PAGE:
Palau Blue Heaven for Big Fish

From Microcosm Aquarium Explorer

Bull Palau Wiki.jpg

Bull shark and Pyramid Butterflyfish in Palau's protected waters. Wiki Commons Image

"This rich marine population is no accident, but the result of Palau’s history of conservation."

By CHRISTOPHER PALA

PALAU, an island nation in the Pacific Ocean, roughly 500 miles east of the Philippines, is a diver’s dream, nowhere more so than at a piece of coral reef called Blue Corner. It’s a slope followed by a sharp drop-off, and it’s one of the most famous dive sites on the planet, the Via Veneto of the underwater world.

The current is strong, so you attach yourself to a line and hook and then attach the hook to a lump of dead coral, relax and watch. The first thing that overwhelms you is the sheer density of fish around you. Thousands of five-inch, deep blue and gray red-toothed triggerfish propel themselves by frantically waving their enormous dorsal and ventral fins, to comical effect.

Then you start to notice the big guys just outside the drop-off, like the model-thin white-tip sharks, the heftier gray reef sharks, both about five feet long, and the smaller black-tips. You’ll usually see one or two at any given moment, maybe 20 to 30 during a dive.

The white-tips seem utterly unafraid of people and swim right up to you before turning away at the last second. Then come — usually alone — the blue-green, five-foot Napoleon wrasses, decimated throughout the Pacific by the extraordinary prices paid by rich Chinese in Hong Kong for live ones (up to $10,000), but, like the sharks, protected in Palau.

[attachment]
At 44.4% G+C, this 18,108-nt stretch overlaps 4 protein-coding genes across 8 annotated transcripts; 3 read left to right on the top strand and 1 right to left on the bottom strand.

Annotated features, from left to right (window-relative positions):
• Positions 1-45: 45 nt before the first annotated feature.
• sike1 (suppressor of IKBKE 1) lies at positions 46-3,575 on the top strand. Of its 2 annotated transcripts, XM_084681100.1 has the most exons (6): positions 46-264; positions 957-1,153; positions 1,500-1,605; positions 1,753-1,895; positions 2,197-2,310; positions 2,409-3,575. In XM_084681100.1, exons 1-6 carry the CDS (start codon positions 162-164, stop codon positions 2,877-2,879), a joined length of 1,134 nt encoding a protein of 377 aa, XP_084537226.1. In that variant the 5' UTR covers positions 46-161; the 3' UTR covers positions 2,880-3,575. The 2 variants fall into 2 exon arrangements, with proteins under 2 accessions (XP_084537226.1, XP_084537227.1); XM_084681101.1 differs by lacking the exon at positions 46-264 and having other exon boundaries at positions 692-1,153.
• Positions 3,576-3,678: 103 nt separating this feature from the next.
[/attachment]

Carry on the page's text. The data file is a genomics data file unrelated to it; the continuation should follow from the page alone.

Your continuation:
More common, the silver, deadly looking barracudas, the Ferraris of the reefs, travel in schools during the day and hunt alone at night. Two-foot oval travellies, junior cousins of the tuna, are also capable of great speed, but at Blue Corner, they just cruise by in no great hurry.

Palau's unspoiled rock islands.

Amid all the heavy hitters — apex predators to marine biologists — are not only the triggerfish but also dense schools of slim fusiliers, nearly a foot long, their backs an intense shade of lemon yellow, and the four-inch queen fish, which have the color and intensity of a spark.

No-Fishing Zones Pay Off

This rich marine population is no accident, but the result of Palau’s history of conservation. Large swaths of the nation’s southern islands, called the Rock Islands, where most of the diving takes place, have been off-limits to commercial fishermen since 1997, and poachers are regularly sent to jail.

The Philippines, Indonesia and Papua New Guinea have greater varieties of fishes (3,000 versus 1,500 in Palau) and corals (700 versus 450), but a laissez-faire attitude and a population explosion in those places have left their reefs largely depleted of anything sizable. But in Palau, the big fish are still very much in evidence, and the government of President Tommy Remengesau Jr. is not only expanding its network of no-fishing areas, but has also challenged other island nations to do the same.

While the big fish are the big attraction, some of Palau’s 76 official diving spots offer extraordinary natural beauty.

Last March, a day after a dive at Blue Corner, I joined a group led by Fish and Fins, a local dive operation, to a spot a few hundred yards away called Blue Holes. The morning had been rainy, but the clouds parted serendipitously at noon just as we descended into a wide hole — one of four — that was 80 feet deep. The dancing shafts of sunlight shooting straight down through the perfectly clear water to the bottom were so beautiful that my throat tightened. It was hard not to think of a cathedral.